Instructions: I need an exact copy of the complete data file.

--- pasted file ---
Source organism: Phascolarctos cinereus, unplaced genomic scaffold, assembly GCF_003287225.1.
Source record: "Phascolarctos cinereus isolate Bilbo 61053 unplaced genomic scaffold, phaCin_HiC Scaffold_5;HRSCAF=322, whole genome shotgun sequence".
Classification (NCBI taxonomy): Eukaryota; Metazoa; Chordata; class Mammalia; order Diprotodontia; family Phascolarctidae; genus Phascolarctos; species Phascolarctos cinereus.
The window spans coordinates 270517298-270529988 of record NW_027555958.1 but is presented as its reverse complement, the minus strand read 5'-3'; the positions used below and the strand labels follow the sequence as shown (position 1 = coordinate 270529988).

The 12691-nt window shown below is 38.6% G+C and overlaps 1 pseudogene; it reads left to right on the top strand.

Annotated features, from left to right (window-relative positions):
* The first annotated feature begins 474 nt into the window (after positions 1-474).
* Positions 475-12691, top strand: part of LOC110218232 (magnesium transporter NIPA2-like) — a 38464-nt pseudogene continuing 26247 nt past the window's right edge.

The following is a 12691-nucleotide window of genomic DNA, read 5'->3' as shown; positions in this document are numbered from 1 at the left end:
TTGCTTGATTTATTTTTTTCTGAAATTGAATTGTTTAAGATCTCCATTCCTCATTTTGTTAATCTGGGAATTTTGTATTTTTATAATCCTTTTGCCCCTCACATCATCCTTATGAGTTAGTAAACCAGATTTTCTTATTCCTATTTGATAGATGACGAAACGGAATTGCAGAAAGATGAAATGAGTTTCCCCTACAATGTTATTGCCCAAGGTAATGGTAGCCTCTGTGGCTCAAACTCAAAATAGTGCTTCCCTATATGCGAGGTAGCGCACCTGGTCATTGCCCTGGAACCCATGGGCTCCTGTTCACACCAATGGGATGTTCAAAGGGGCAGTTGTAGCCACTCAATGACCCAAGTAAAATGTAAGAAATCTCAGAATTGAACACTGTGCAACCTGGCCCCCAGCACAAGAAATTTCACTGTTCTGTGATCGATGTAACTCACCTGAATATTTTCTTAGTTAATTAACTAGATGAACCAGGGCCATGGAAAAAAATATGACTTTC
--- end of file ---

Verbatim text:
Source organism: Phascolarctos cinereus, unplaced genomic scaffold, assembly GCF_003287225.1.
Source record: "Phascolarctos cinereus isolate Bilbo 61053 unplaced genomic scaffold, phaCin_HiC Scaffold_5;HRSCAF=322, whole genome shotgun sequence".
Classification (NCBI taxonomy): Eukaryota; Metazoa; Chordata; class Mammalia; order Diprotodontia; family Phascolarctidae; genus Phascolarctos; species Phascolarctos cinereus.
The window spans coordinates 270517298-270529988 of record NW_027555958.1 but is presented as its reverse complement, the minus strand read 5'-3'; the positions used below and the strand labels follow the sequence as shown (position 1 = coordinate 270529988).

The 12691-nt window shown below is 38.6% G+C and overlaps 1 pseudogene; it reads left to right on the top strand.

Annotated features, from left to right (window-relative positions):
* The first annotated feature begins 474 nt into the window (after positions 1-474).
* Positions 475-12691, top strand: part of LOC110218232 (magnesium transporter NIPA2-like) — a 38464-nt pseudogene continuing 26247 nt past the window's right edge.

The following is a 12691-nucleotide window of genomic DNA, read 5'->3' as shown; positions in this document are numbered from 1 at the left end:
TTGCTTGATTTATTTTTTTCTGAAATTGAATTGTTTAAGATCTCCATTCCTCATTTTGTTAATCTGGGAATTTTGTATTTTTATAATCCTTTTGCCCCTCACATCATCCTTATGAGTTAGTAAACCAGATTTTCTTATTCCTATTTGATAGATGACGAAACGGAATTGCAGAAAGATGAAATGAGTTTCCCCTACAATGTTATTGCCCAAGGTAATGGTAGCCTCTGTGGCTCAAACTCAAAATAGTGCTTCCCTATATGCGAGGTAGCGCACCTGGTCATTGCCCTGGAACCCATGGGCTCCTGTTCACACCAATGGGATGTTCAAAGGGGCAGTTGTAGCCACTCAATGACCCAAGTAAAATGTAAGAAATCTCAGAATTGAACACTGTGCAACCTGGCCCCCAGCACAAGAAATTTCACTGTTCTGTGATCGATGTAACTCACCTGAATATTTTCTTAGTTAATTAACTAGATGAACCAGGGCCATGGAAAAAAATATGACTTTC